For day 16 of our Women’s History Month celebration, we recognize: Sally Ride!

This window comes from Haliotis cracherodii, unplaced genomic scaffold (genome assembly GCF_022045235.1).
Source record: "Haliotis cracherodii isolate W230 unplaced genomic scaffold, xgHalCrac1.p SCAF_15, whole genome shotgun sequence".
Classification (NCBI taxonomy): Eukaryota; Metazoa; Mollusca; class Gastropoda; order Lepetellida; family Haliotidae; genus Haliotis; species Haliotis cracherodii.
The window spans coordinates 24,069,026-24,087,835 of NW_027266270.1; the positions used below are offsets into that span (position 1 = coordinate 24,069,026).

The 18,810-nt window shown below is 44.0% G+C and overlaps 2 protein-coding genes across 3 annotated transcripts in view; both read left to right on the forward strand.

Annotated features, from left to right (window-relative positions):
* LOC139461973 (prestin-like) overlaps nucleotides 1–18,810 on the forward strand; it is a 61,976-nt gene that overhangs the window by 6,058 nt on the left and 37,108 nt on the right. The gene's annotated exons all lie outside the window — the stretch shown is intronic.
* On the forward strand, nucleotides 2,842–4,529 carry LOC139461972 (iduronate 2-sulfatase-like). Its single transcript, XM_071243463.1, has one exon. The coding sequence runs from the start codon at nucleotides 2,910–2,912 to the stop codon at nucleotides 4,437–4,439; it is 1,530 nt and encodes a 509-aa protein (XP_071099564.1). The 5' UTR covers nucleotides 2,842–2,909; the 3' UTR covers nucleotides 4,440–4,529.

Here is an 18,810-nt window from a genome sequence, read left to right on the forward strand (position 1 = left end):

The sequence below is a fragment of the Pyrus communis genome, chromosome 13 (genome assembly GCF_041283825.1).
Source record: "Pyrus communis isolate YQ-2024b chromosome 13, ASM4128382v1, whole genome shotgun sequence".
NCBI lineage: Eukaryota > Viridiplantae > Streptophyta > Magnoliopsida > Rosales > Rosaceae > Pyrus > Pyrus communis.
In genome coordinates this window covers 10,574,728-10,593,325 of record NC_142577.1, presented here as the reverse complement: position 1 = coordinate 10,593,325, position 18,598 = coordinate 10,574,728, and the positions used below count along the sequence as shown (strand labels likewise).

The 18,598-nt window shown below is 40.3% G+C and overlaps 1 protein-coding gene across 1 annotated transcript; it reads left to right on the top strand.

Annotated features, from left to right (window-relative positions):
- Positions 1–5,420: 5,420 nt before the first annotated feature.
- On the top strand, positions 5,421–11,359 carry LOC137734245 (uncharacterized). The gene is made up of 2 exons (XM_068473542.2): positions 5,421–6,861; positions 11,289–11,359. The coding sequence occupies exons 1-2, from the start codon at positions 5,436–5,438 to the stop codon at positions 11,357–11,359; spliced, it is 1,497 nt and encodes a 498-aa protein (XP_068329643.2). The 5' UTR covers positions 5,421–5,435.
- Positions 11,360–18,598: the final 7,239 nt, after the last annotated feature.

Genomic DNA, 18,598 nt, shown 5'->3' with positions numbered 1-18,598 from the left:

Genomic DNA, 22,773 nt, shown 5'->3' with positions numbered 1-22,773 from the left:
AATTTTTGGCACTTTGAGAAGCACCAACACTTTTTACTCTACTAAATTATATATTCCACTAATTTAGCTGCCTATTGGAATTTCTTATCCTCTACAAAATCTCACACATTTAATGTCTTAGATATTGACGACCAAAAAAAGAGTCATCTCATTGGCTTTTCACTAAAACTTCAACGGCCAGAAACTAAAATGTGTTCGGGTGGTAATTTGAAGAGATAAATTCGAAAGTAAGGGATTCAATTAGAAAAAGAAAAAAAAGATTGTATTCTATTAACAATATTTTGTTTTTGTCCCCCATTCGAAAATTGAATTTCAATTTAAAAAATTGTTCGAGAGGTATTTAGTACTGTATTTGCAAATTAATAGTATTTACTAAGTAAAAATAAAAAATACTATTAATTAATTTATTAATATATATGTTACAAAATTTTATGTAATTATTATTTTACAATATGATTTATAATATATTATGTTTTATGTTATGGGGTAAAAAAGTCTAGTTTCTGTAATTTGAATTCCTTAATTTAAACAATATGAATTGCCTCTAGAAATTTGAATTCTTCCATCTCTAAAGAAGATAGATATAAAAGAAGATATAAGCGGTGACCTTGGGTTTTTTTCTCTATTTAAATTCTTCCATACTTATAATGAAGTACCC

Sally Ride (May 26, 1951 – July 23, 2012) was the first American woman in space. Born in Encino, California on May 26, 1951, Ride was a passionate tennis player with hopes of becoming a professional. After leaving Swarthmore College during her sophomore year to pursue a tennis career, Ride then realized that school was a better option, and enrolled at Stanford University, where she received her bachelor’s in physics and in English. She continued on to her earn her master’s and doctorate degrees in physics. In 1977, Ride responded to NASA’s newspaper ad asking for young scientists to serve as “mission specialists” for future flights. Ride was selected for NASA’s class of 1978, being one of only 5 women chosen. The space shuttle Challenger STS-7 was Ride’s first space shuttle flight. She was one of five crew members chosen for the one week mission. On June 18, 1983, Ride not only became the first American woman in space, but the youngest American as well. During her mission, Ride served as the flight engineer, launching two communication satellites and operating the Challenger’s mechanical arm. A year later on October 5, 1984, Ride boarded another shuttle mission, STS-41G, where she conducted scientific observations of earth for a total of eight days. Following her second mission, Ride investigated the 1986 Challenger accident, and later, assumed the role of special assistant to NASA’s administrator. In conjunction with her work at NASA, Ride also served as the Director of the California Space Science Institute, on the Advisory Board of the National Women’s History Museum, and a member of the President’s advisory committee on Science and Technology.